The dark side of web hosting services

As the latest cyber exploits grab the headlines, a less dramatic aspect of threat activity also deserves attention: Bulletproof Hosting Services (BPHS). These web hosting sites specialize in provide resilient internet hosting services that are valuable to cybercriminals want to avoid regulatory and legal controls. They allow their customers to host data and services that would be prohibited by other providers or could be easily removed by law enforcement.

Getting real-time information from BPHS can help your security team better understand and counter potential threats.

Threat actors need accommodation services too

Just as legitimate organizations depend on web hosting to store web content and deliver In Internet connectivity, many cybercriminals require third-party infrastructure and services to host malicious websites, content, exploits, and other activities.

To meet this need, BPHS operators offer web hosting services with a twist: they help customers maintain anonymity and avoid takedowns by regulators and law enforcement.

To do this, hosts can:

  • Physically locate their servers in countries with fewer laws and regulations on the type of content they host and less stringent extradition laws. For example, some underground players perceive the Netherlands or Luxembourg as a “safe” place to host gambling-related content.
  • Bribing officials to protect themselves from regulatory action.
  • Adopt a “don’t ask, don’t tell” approach to the content and activities of customers hosted on their site.
  • Provide early notifications of withdrawal requests so customers have time to move their operations and avoid downtime.
  • Anonymous support cryptocurrency payments such as Ethereum, Monero, Bitcoin or Zcash.

These strategies can complicate the investigate and prosecute BPHS operators, particularly when they spread their assets and operations across multiple countries. However, they are sometimes charged, apprehended or extradited. In one case, four Russian nationals pleaded guilty to the operation of a BPHS which provided hosting and command and control (CC)waitersfor malware, including Zeus, SpyEye, Citadel, and Blackhole. thethere were extradited to the United States, where they were sentenced to various prison terms by the United States Department of Justice.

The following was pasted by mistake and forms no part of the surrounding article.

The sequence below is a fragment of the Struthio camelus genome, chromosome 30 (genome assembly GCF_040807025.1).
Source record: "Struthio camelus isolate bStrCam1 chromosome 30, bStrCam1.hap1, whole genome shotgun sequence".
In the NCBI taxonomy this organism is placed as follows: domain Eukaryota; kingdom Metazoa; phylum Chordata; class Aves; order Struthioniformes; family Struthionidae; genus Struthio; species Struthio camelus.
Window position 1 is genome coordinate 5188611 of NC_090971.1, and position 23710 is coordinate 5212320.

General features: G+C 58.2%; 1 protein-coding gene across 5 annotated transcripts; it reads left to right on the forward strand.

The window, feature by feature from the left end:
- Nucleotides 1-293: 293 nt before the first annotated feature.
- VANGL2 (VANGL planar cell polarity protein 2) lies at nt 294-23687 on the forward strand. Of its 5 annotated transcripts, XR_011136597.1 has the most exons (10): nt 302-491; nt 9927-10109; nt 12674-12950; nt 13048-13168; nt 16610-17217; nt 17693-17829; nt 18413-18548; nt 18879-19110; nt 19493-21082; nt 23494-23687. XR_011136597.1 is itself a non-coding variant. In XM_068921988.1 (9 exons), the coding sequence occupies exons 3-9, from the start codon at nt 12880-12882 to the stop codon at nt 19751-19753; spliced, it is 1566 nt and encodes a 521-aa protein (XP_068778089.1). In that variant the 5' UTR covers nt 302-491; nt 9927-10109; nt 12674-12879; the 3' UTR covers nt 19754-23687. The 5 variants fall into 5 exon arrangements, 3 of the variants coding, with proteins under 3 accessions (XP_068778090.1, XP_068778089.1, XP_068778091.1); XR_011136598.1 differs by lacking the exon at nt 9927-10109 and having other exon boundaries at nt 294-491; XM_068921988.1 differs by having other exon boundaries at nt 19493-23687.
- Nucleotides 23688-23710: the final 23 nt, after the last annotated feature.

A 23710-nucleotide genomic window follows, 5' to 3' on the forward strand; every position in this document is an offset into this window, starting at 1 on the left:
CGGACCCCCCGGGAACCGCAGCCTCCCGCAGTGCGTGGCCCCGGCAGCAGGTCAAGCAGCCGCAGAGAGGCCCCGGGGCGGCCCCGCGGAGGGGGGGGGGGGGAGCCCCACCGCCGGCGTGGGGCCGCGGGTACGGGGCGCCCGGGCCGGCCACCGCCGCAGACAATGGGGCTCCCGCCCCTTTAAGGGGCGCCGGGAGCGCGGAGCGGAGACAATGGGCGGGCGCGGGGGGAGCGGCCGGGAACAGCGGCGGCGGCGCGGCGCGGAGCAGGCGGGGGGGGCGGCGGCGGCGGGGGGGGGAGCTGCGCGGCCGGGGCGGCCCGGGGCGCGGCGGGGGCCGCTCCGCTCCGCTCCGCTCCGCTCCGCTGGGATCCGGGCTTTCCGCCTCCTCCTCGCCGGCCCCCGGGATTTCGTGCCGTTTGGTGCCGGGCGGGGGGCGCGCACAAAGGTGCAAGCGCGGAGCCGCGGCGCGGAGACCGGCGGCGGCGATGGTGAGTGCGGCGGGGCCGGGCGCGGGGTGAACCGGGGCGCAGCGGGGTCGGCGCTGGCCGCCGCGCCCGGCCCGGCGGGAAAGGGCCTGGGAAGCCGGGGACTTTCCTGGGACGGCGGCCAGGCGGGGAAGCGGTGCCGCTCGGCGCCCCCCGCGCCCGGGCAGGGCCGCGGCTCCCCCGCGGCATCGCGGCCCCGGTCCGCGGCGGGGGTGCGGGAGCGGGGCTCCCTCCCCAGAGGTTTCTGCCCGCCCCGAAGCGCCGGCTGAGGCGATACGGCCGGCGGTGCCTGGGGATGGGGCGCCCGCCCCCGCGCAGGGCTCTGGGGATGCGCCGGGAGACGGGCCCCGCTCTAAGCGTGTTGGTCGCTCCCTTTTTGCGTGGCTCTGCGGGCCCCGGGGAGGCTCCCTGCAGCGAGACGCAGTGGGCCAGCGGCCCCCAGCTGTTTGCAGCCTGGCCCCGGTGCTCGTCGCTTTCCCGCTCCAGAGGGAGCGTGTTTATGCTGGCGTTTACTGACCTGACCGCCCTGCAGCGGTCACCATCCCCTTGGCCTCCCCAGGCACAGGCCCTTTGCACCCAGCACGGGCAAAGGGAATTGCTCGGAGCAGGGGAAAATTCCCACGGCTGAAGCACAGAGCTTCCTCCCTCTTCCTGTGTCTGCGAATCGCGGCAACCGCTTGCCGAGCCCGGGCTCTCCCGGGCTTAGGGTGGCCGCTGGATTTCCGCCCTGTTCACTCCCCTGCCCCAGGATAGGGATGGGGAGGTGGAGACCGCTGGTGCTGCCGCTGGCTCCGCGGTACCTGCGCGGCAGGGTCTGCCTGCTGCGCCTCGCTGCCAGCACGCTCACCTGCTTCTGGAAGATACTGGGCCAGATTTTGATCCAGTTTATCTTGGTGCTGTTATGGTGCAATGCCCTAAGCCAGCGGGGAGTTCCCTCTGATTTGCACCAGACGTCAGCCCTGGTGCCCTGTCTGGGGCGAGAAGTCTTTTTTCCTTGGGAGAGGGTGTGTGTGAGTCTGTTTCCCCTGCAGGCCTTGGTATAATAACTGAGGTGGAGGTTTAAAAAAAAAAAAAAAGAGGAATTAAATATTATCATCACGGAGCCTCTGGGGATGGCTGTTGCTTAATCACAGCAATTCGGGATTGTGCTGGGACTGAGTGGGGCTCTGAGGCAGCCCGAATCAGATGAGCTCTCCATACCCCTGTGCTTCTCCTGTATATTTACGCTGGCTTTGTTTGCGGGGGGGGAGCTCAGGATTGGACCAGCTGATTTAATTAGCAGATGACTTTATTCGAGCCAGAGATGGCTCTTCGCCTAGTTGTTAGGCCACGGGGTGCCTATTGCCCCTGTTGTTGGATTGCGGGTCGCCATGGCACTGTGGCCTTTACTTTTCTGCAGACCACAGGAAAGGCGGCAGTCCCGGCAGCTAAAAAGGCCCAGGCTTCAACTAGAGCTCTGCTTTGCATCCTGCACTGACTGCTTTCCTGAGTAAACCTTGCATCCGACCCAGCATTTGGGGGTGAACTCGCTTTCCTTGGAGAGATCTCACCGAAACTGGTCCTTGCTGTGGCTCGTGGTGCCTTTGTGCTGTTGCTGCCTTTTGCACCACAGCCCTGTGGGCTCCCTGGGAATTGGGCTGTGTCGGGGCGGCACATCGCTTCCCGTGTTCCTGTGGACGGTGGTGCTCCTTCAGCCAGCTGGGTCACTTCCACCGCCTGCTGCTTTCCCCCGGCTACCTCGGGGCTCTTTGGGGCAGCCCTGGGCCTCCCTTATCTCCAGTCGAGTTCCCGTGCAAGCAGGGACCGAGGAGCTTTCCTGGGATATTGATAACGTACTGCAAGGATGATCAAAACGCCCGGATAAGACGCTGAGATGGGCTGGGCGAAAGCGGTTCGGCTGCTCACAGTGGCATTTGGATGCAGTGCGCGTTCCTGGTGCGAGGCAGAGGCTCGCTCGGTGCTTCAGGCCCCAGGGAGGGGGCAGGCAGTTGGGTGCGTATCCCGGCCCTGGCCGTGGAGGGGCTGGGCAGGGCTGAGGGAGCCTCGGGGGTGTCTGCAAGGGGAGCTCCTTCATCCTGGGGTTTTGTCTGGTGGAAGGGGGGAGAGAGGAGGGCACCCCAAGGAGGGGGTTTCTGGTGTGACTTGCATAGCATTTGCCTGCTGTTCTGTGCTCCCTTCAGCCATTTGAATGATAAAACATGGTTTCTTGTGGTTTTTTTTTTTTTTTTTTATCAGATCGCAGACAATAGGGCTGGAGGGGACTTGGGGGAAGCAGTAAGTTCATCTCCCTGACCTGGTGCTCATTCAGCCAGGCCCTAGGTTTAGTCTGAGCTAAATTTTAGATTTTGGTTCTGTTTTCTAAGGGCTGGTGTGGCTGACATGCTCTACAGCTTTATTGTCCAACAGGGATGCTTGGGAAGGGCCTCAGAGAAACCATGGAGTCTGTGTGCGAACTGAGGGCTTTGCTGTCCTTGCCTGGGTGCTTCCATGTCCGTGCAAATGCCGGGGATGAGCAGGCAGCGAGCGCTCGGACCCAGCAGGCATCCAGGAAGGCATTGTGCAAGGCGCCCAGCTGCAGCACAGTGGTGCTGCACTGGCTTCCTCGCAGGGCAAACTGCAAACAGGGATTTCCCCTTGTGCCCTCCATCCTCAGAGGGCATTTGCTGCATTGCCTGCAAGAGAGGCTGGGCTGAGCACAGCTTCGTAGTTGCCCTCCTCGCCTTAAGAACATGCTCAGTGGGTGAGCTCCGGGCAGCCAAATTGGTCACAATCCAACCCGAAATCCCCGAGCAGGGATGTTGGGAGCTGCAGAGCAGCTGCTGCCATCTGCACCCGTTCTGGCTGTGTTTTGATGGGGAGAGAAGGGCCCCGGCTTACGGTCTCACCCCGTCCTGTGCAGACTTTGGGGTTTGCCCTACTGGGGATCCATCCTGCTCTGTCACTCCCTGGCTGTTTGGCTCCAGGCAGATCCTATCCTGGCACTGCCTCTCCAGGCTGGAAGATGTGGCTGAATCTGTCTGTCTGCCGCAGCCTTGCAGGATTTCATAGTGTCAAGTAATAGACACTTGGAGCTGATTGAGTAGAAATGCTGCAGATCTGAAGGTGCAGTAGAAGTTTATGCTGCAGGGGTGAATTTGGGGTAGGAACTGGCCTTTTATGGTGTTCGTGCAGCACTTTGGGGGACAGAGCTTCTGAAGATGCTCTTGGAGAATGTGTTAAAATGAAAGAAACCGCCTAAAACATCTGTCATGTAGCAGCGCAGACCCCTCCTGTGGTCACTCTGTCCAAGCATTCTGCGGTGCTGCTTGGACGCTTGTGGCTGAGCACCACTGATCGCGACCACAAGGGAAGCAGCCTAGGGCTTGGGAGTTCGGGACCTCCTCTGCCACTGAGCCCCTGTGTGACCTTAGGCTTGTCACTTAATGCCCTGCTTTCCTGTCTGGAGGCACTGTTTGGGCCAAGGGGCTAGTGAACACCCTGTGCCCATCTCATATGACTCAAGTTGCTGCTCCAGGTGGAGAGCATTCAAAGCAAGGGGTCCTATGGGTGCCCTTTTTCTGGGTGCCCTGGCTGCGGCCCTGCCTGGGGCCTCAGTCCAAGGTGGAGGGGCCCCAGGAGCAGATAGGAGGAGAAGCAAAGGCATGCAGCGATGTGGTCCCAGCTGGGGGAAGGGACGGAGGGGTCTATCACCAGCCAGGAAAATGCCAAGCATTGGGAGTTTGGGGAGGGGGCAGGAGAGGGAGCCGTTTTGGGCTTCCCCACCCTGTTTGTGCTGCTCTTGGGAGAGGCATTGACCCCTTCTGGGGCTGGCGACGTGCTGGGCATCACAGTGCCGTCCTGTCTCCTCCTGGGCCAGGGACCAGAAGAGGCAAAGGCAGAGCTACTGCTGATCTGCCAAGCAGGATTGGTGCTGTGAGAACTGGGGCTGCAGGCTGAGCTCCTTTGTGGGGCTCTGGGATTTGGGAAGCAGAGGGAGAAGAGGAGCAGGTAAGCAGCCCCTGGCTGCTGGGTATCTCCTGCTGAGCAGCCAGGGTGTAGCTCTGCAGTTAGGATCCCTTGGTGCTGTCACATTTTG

BPHS operators to face the concurrencecustomer expectations

Despite their emphasis on anonymity and evading Regulators, BPHS providers mirror their traditional peers in multiple ways. They face fierce competition that requires advertising, and they often offer value-added features to customers such as hosting plans, service levels and warranties. Typical services include:

  • DoS Protection
  • Backup plans
  • Domain name registration
  • Virtual Private Servers (VPS) or Virtual Dedicated Servers (VDS).
  • 24/7 technical support

One of the competitive differentiators among BPHS vendors is the type of infrastructure arrangement they use. There are three main models:

  1. Develop a private, in-house/custom data center. Because this type of infrastructure is built specifically to host malicious and illegal content, it offers the highest level of availability and anonymity. From the perspective of criminals, a host that physically controls their infrastructure represents greater security and availability. (One of the best known BPHS vendors of this type was CyberBunker).
  2. Rental of commercial infrastructure for an extended period. Some providers renting infrastructure from large, legitimate vendors and reselling it in the market for cybercriminals. They hide malicious client traffic inside legitimate network traffic.
  3. Resell compromised assets. Some BPHS operators run their service on infected servers whose owners are unaware that they have been compromised. This model is usually only viable for a limited time, as legitimate owners can discover the breach in their systems. Criminals typically use this type of BPHS for short-term activities such as spam distribution, mass scanning, brute forcing, or hosting reverse proxies.

Why You Should Care About BPHS

Although its extent is difficult to quantify, most security experts believe that bulletproof hosting supports a significant portion of cybercrime. That’s why it’s important for security teams to familiarize themselves with BPHS vendors, their infrastructure, and how they operate. This knowledge can help your team design ways to defend against threats launched from BPHS sites.

EclecticIQ recently upgraded its Commercial Ssources To feed for EclecticIQ Intelligence Center with exclusive Data to cybercriminal infrastructure (IP addresses, domain names, etc.) related to BPHS providers. This givess our clients a contextual armed in their arsenal to block attackers instead of have to count on on the IP reputation scoreare. And knowing that a domain is hosted on a service that caters to criminals helps SOC analysts to better judge wwhen evaluating incidents or alerts.

Want to know more?

Contact us for more details on this one-stop source of information about the rock-solid hosting world.

*** This is a syndicated blog from the EclecticIQ Blog Security Bloggers Network written by the EclecticIQ Threat Research Team. Read the original post at:

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